As the First of Class Flight Trials get underway to bring together the latest addition to the UK's air power, the F-35 Lightning II, and the first of its next generation aircraft carrier, HMS Queen Elizabeth BAE Systems' people will be at the heart of this integration.
Two month-long trials will take place off the east coast of the United States, involving a unique and complex set of exercises that will test the aircraft's ability to operate safely and effectively from the aircraft carrier in a range of sea states and wind speeds at both day and night.
The BAE Systems' engineering team which has been at the heart of the F-35 programme since its earliest days, will be part of the wider team of more than 250 people that will carry out the trials. Our F-35 test pilot, Peter 'Wizzer' Wilson, will be the only industry pilot flying in the trials.
David Atkinson - F-35 / QEC Integration Team Lead
BAE Systems' unique £2m F-35 / Queen Elizabeth Class integration flight simulator has been at the heart of the Royal Navy's preparations for the First of Class Flight Trials.
The simulator facility, located at our site in Warton, Lancashire, replicates both the cockpit of an F-35 with and flying control tower (FLYCO) that is on board HMS Queen Elizabeth.
It's complete 360-degree immersive experience has been used by pilots to simulate thousands of take offs and landings to ensure that the real-life flight trials are as safe and effective as possible.
The simulator applies highly specialised computational engineering to model the air wake of the ship, which is the way air moves around and behind the carrier and flight deck, to replicate the motions that F-35 pilots will feel in real life.
Throughout the two years leading up to the start of trials, this facility has been at the heart of preparations of the team of pilots undertaking the trials, leading members of the ship's company and engineering teams, including from the F-35 prime contractor, Lockheed Martin, all taking part in preparations.
The facility is unique in providing the most realistic environment and conditions that I’ve ever experienced in a simulator. The flying qualities, aircraft handling, air wakes and way the ship rolls are as real as it gets. Commander Nath Gray, F-35 lead test pilot, Royal Navy.
When the QE Class carriers were designed, some of the technology required to enable fast jets to land and take off the ships had either not been conceived or was only just in development.
As a result, once HMS Queen Elizabeth was built by the BAE Systems-led Aircraft Carrier Alliance and was successfully delivered to her new home at Portsmouth Naval Base, our teams in Portsmouth could start work to upgrade her capabilities.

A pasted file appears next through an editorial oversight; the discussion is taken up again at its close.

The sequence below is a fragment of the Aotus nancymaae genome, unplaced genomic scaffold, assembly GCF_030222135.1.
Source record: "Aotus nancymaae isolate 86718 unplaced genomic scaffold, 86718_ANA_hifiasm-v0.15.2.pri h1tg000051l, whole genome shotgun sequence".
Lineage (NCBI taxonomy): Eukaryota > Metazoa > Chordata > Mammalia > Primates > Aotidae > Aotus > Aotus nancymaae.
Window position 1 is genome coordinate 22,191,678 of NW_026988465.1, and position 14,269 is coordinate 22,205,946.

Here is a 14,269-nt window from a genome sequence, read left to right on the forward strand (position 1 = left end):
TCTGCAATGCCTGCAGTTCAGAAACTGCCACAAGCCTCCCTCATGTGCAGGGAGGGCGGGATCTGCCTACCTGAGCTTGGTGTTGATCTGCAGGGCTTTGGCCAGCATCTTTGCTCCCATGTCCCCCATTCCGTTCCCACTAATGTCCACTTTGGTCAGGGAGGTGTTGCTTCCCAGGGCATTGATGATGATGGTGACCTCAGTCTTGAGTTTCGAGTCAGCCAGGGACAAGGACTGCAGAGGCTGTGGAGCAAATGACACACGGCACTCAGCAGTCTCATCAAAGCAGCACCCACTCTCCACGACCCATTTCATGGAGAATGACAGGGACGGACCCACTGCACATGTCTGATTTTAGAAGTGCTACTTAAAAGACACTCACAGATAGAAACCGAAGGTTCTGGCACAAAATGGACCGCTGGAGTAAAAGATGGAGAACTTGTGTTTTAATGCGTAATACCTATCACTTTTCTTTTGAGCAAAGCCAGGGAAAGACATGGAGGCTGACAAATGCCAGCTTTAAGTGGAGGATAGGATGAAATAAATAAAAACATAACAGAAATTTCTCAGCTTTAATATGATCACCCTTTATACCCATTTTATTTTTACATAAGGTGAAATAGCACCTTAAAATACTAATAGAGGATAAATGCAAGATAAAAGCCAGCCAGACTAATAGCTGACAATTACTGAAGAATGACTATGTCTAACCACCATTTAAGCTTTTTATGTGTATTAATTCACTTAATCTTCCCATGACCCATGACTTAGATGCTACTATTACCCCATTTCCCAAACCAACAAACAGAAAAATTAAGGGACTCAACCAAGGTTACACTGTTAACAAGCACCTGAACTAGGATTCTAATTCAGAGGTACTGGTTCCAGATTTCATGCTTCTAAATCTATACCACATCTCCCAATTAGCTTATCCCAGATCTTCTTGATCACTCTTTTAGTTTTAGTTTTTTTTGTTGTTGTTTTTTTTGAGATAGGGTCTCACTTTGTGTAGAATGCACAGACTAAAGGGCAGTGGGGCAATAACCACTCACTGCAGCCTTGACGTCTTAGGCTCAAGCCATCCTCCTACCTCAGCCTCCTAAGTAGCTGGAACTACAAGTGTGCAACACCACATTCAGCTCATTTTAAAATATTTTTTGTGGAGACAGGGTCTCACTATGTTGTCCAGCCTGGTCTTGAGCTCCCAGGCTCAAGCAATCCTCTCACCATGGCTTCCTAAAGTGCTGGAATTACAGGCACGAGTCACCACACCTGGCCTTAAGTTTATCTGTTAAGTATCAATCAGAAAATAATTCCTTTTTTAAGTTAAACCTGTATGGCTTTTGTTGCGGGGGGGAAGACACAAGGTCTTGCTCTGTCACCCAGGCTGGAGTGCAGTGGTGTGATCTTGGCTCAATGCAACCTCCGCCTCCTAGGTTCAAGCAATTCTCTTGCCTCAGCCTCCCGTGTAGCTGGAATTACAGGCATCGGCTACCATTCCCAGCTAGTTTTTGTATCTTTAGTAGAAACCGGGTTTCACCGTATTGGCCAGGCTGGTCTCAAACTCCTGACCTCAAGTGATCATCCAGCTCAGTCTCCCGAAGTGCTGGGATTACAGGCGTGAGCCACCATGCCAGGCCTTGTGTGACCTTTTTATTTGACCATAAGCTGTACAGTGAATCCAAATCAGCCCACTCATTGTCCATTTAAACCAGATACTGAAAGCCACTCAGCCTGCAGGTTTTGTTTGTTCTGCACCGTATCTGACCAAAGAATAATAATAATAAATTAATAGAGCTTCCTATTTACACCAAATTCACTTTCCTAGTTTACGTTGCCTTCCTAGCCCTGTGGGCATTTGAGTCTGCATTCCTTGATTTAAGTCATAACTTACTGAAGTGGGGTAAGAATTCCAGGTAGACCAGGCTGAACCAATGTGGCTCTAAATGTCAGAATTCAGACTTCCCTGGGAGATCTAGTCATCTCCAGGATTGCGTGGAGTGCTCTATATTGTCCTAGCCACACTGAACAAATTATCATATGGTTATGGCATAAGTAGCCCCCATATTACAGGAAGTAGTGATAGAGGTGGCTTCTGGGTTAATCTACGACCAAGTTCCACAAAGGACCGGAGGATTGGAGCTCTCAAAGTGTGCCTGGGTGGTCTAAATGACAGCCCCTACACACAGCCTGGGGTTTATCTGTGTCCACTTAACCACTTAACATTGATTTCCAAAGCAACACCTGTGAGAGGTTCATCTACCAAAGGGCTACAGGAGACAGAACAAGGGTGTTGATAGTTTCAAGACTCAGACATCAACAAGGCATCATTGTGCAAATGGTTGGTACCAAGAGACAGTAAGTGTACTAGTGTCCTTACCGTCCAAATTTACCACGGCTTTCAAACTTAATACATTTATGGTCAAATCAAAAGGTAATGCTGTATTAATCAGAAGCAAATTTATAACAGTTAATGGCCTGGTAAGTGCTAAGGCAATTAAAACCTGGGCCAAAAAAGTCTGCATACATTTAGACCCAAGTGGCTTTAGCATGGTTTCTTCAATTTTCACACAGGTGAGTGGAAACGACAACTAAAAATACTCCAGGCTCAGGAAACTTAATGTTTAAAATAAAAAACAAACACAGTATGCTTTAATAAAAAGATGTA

These included upgrades to her software, the installation of fixed-wing aircraft landing aids, a communications system that allows the ship to 'talk' to both RAF Marham and U.S Naval Air Station Norfolk from her jetty in Portsmouth and other myriad kit that ensures the carrier and the aircraft can work together.
Our pioneering engineering in short take-off and vertical landing (STOVL), built on the ground-breaking Harrier designed and built by our company, was part of the unique offer we brought to the F-35 programme.
This has enabled us to bring their expertise to bear to create an aircraft which is built to operate from an aircraft carrier in the same way we have helped shape the design of the carrier to be ready for the F-35.
The results of these trials will not only help optimise the carrier for its fleet, but help shape the aircraft for operators across the globe.
Our leading team of flight testing engineers have been at the centre of the team that has developed the F-35 that will be tested during the First of Class Flight Trials.
The Integrated Test Force based at Naval Air Station Patuxent River - brings together the Royal Navy and Royal Air Force with their US counterparts and an industry team including both BAE Systems and Lockheed Martin.
Since it was established almost a decade ago, the station, known as 'Pax River', has been at the heart of preparing for trials between the F-35 and the QE Class aircraft carrier with a land-based ski jump / take off used to replicate the ramp on board the carrier.
In 2015, our test pilot, Peter 'Wizzer' Wilson, the lead Short Take-Off Vertical Landing (STOVL) became the first pilot to take-off from the ski jump.
And it was Graeme Tomlinson, working at the time as a BAE Systems test pilot, who made the first flight of the STOVL variant F-35 at Fort Worth in 2008, the year before following year the Integrated Test Force was set up at Pax River and began testing work.